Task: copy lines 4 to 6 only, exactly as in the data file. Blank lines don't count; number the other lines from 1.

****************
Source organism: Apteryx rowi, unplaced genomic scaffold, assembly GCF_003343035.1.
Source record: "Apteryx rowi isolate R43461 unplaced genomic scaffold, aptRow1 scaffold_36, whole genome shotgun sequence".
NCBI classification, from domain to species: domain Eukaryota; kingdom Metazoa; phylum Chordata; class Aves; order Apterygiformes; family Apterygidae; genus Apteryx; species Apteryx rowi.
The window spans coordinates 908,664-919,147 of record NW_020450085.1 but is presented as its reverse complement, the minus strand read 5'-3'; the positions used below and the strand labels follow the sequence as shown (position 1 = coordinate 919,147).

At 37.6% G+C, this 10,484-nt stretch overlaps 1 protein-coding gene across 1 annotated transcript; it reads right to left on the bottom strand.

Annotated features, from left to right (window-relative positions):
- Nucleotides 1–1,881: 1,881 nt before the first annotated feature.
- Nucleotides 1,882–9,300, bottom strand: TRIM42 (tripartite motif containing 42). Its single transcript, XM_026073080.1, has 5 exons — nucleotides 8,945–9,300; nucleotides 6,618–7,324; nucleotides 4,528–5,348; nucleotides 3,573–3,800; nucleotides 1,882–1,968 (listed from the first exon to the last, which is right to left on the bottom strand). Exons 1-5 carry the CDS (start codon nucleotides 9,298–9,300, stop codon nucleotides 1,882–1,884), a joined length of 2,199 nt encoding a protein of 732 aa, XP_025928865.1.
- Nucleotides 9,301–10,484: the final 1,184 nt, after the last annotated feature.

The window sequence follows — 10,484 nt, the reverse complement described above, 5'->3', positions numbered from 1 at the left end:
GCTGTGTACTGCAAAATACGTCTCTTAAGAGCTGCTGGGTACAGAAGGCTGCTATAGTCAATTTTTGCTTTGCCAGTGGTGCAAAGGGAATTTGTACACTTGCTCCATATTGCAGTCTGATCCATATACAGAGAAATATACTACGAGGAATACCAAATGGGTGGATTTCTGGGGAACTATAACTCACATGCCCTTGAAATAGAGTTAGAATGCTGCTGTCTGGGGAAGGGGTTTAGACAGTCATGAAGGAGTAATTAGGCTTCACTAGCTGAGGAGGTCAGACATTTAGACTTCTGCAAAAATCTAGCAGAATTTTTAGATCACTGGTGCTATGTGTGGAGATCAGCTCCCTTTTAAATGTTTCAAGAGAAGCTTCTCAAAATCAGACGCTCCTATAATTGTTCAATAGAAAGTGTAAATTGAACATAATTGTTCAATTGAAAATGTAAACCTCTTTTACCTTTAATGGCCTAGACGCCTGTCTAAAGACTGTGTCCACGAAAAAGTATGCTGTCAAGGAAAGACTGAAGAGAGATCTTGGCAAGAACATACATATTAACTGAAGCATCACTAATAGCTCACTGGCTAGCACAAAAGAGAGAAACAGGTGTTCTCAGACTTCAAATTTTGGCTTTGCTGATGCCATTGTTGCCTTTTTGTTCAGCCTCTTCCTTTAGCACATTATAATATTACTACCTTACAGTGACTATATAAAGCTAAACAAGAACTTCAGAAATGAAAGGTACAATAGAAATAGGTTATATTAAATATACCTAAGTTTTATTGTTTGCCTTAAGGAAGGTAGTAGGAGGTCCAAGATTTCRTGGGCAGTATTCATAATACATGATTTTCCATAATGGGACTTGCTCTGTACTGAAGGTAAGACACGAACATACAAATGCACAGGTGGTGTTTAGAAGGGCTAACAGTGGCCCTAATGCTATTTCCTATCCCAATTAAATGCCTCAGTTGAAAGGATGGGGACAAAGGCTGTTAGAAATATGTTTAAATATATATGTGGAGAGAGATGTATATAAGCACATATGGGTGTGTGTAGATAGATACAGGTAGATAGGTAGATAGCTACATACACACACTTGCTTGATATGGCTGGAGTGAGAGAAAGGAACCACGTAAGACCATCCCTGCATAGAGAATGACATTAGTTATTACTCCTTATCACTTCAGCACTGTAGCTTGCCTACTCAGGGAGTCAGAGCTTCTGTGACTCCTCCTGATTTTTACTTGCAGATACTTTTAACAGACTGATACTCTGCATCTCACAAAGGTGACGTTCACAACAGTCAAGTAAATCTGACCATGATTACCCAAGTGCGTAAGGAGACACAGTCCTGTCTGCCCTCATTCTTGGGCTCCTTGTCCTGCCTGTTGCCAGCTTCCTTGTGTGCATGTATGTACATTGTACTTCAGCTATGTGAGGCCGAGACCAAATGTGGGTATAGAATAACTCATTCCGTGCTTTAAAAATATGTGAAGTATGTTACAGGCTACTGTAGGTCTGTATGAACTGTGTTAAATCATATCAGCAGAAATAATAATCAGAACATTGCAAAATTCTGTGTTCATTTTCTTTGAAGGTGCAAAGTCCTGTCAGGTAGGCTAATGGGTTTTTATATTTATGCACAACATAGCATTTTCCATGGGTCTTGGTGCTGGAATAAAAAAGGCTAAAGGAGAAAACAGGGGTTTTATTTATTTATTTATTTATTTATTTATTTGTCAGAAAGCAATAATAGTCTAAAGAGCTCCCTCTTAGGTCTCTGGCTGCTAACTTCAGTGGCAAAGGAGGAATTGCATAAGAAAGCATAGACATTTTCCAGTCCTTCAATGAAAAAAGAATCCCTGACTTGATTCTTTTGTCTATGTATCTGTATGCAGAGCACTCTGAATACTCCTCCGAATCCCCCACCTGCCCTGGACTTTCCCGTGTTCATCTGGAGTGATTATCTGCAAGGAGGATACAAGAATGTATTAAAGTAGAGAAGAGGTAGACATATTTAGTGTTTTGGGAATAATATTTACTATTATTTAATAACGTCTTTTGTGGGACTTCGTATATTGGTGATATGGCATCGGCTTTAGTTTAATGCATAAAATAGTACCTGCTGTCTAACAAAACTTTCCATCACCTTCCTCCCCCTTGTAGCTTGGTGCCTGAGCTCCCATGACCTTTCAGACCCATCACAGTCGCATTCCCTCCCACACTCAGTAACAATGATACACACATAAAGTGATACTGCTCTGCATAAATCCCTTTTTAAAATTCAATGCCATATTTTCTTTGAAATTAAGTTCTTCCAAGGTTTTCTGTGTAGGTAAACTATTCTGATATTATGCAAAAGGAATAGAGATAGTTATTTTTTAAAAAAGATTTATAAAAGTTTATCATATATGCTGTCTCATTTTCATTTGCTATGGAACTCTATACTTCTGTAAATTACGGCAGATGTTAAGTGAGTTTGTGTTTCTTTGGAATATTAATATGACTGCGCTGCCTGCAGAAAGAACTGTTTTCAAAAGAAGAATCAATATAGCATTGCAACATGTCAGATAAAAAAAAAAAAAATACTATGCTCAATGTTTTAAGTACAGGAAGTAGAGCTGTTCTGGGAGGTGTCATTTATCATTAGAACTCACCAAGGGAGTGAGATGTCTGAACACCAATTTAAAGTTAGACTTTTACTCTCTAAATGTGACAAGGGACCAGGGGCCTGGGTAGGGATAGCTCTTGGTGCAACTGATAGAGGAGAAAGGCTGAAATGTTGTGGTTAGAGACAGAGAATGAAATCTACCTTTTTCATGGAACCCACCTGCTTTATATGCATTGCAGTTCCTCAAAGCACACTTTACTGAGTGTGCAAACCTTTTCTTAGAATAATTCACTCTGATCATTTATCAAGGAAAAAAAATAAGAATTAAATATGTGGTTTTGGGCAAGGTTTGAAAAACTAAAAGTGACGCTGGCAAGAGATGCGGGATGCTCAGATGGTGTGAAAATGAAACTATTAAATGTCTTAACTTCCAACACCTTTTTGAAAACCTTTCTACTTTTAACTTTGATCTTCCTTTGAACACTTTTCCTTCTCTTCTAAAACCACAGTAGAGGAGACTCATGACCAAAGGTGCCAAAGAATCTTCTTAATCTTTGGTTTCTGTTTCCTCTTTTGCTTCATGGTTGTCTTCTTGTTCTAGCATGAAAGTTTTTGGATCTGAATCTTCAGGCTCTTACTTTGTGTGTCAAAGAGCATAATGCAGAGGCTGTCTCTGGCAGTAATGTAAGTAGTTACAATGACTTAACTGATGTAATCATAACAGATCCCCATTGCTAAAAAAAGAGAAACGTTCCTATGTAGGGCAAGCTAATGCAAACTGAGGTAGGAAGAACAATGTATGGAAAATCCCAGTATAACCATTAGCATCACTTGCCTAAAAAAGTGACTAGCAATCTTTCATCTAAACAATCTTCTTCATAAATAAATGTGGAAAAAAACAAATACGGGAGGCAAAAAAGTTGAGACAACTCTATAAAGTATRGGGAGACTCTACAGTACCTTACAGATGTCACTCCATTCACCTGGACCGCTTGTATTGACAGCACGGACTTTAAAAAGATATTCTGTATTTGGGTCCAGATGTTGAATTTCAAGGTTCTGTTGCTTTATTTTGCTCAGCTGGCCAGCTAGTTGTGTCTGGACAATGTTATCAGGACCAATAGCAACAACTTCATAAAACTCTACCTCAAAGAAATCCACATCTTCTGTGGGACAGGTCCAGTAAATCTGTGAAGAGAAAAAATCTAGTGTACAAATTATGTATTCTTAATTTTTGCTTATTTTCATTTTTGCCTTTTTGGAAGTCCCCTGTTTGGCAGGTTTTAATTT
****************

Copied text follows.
The window spans coordinates 908,664-919,147 of record NW_020450085.1 but is presented as its reverse complement, the minus strand read 5'-3'; the positions used below and the strand labels follow the sequence as shown (position 1 = coordinate 919,147).

At 37.6% G+C, this 10,484-nt stretch overlaps 1 protein-coding gene across 1 annotated transcript; it reads right to left on the bottom strand.

Annotated features, from left to right (window-relative positions):